A Medieval Guide to Friendship

What kind of friend are you? A 13th-century writer looks at types of friends, most of whom you want to stay away from!


Boncompagno de Signa, who was born near Florence in between 1165 and 1175, rose to prominence as a teacher of grammar and rhetoric in Bologna. By the beginning of the thirteenth-century he had written on a wide variety of topics, ranging from punctuation to history.

In the latter months of 1205, while he was staying in Rome, Boncompagno composed the Amicitia, a guide to friendship, or more precisely a guide to what kind of friends to be wary of. The book is set as a debate between Body and Soul over what friendship really means. It starts off optimistically, saying that “friendship is the result of divine power and is found to the highest degree in men and angels. Friendship is a heavenly power which chooses to dwell only among the virtuous. Friendship is the root of innocence, the dispenser of all joy, the sincerity of true faith, the strength of eagerness, the foundation of peace, and the source of all good things.”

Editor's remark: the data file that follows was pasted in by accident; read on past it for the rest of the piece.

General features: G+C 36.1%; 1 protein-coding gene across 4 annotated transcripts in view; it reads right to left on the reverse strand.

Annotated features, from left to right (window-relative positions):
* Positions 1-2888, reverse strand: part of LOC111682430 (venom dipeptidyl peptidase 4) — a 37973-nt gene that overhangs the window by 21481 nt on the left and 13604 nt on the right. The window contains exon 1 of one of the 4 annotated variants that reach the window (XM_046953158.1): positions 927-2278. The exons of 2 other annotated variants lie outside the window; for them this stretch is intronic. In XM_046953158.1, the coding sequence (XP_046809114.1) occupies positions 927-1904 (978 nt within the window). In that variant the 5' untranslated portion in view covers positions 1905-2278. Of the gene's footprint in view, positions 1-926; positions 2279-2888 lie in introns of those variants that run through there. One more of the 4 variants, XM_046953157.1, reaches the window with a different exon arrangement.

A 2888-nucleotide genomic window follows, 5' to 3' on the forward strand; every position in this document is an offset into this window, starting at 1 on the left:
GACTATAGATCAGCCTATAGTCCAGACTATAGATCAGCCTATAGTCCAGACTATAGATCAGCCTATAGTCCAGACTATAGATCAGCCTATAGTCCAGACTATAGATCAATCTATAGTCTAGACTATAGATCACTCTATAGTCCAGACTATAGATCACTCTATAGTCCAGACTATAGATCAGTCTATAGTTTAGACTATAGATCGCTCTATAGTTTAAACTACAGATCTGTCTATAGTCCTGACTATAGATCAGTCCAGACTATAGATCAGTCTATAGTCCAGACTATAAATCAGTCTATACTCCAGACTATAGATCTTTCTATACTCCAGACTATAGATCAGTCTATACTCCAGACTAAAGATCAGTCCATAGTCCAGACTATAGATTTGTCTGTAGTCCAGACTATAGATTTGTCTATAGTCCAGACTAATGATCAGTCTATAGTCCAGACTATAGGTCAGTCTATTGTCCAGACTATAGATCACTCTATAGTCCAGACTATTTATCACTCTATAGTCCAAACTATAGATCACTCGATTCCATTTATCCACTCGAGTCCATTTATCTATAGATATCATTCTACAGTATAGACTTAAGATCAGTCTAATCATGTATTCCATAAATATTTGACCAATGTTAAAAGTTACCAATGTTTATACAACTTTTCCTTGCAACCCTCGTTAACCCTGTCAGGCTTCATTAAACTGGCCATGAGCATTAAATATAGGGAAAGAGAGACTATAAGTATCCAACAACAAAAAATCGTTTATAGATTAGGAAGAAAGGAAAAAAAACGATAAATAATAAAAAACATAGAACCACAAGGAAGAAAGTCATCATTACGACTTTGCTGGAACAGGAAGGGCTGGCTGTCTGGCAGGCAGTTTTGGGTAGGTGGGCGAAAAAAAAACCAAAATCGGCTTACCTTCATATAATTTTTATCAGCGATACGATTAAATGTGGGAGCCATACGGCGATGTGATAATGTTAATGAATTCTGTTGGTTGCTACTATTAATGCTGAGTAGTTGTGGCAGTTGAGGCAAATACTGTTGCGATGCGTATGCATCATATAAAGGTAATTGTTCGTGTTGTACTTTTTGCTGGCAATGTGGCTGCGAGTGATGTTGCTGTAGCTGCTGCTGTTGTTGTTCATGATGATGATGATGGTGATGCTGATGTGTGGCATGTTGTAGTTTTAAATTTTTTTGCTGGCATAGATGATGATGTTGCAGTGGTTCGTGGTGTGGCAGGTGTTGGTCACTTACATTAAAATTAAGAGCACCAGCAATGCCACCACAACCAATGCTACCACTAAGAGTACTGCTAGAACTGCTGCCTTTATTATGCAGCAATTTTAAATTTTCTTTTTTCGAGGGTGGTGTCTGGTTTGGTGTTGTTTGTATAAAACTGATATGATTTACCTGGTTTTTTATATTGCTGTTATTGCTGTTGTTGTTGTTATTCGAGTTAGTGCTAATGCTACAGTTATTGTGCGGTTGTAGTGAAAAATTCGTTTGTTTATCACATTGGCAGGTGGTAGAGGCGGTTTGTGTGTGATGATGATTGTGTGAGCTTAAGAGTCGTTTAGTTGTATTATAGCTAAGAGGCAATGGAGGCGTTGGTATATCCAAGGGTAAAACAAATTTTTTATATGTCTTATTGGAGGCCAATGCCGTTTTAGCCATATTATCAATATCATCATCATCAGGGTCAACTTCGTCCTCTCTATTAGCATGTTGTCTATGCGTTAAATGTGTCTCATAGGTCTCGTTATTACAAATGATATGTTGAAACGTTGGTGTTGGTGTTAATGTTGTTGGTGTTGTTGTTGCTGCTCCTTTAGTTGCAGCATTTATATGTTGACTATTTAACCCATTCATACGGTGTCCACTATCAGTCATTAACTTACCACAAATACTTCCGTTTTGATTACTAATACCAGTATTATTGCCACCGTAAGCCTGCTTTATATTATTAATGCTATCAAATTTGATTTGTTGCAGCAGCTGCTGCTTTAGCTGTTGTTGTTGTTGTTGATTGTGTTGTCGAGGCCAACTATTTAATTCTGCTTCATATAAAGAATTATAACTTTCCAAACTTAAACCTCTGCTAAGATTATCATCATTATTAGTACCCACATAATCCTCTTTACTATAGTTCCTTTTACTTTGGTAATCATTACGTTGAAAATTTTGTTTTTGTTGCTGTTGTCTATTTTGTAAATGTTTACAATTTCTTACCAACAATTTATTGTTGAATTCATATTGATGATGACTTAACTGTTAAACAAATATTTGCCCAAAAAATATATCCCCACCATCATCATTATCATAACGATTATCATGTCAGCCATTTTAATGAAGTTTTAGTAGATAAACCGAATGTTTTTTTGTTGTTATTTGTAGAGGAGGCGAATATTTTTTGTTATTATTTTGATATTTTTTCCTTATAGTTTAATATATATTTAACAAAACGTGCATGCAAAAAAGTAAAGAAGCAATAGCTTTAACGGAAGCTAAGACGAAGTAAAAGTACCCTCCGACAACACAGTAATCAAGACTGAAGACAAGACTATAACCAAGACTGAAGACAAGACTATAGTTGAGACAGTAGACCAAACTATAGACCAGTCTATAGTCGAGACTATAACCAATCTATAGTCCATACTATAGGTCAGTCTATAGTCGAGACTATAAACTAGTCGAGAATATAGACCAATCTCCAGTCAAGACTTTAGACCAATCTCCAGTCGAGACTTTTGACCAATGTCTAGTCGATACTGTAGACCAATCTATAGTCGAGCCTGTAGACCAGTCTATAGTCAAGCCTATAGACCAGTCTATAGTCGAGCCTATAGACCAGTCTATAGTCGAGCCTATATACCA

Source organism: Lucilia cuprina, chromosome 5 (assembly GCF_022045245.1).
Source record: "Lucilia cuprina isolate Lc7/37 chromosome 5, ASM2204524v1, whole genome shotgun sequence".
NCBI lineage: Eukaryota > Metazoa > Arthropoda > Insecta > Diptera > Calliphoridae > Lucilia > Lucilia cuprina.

However, the Amicitia moves on to a bleaker look at friendship, finding it almost impossible to have a true friend. Boncompagno lists twenty-six types of friendship  – only three of them are positive (equal, faithful and real friends). The rest are types of friends that it would be better not to have.

Boncompagno first offers a quick explanation of these types of friends, and then adds some examples and anecdotes of what they are like. Some of his stories he seems to take from his own experience working as a teacher in Bologna, while with others he finds similarities  in the historical events of his day.  Here are some portions of his guide to friends: